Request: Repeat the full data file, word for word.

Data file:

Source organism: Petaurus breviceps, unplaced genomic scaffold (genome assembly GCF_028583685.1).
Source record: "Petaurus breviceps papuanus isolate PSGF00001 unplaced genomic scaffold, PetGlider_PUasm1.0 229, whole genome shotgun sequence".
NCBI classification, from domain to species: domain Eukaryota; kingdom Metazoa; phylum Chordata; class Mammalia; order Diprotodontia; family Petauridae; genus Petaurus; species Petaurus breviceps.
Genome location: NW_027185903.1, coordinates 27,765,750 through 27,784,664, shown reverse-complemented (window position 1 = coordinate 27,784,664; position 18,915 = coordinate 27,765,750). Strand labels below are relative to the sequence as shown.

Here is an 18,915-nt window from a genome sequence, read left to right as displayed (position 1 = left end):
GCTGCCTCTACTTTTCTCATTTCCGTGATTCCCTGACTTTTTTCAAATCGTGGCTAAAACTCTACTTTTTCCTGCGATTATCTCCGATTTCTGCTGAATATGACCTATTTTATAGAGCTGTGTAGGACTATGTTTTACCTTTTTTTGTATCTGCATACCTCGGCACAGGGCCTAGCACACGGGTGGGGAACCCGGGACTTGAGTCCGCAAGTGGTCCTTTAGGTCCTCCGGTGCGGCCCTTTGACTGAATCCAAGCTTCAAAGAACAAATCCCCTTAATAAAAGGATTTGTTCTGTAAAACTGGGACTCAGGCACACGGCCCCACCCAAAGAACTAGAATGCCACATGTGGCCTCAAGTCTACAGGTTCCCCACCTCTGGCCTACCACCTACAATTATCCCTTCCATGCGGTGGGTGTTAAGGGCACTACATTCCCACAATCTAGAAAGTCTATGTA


Source organism: Petaurus breviceps, unplaced genomic scaffold (genome assembly GCF_028583685.1).
Source record: "Petaurus breviceps papuanus isolate PSGF00001 unplaced genomic scaffold, PetGlider_PUasm1.0 229, whole genome shotgun sequence".
NCBI classification, from domain to species: domain Eukaryota; kingdom Metazoa; phylum Chordata; class Mammalia; order Diprotodontia; family Petauridae; genus Petaurus; species Petaurus breviceps.
Genome location: NW_027185903.1, coordinates 27,765,750 through 27,784,664, shown reverse-complemented (window position 1 = coordinate 27,784,664; position 18,915 = coordinate 27,765,750). Strand labels below are relative to the sequence as shown.

Here is an 18,915-nt window from a genome sequence, read left to right as displayed (position 1 = left end):
GCTGCCTCTACTTTTCTCATTTCCGTGATTCCCTGACTTTTTTCAAATCGTGGCTAAAACTCTACTTTTTCCTGCGATTATCTCCGATTTCTGCTGAATATGACCTATTTTATAGAGCTGTGTAGGACTATGTTTTACCTTTTTTTGTATCTGCATACCTCGGCACAGGGCCTAGCACACGGGTGGGGAACCCGGGACTTGAGTCCGCAAGTGGTCCTTTAGGTCCTCCGGTGCGGCCCTTTGACTGAATCCAAGCTTCAAAGAACAAATCCCCTTAATAAAAGGATTTGTTCTGTAAAACTGGGACTCAGGCACACGGCCCCACCCAAAGAACTAGAATGCCACATGTGGCCTCAAGTCTACAGGTTCCCCACCTCTGGCCTACCACCTACAATTATCCCTTCCATGCGGTGGGTGTTAAGGGCACTACATTCCCACAATCTAGAAAGTCTATGTA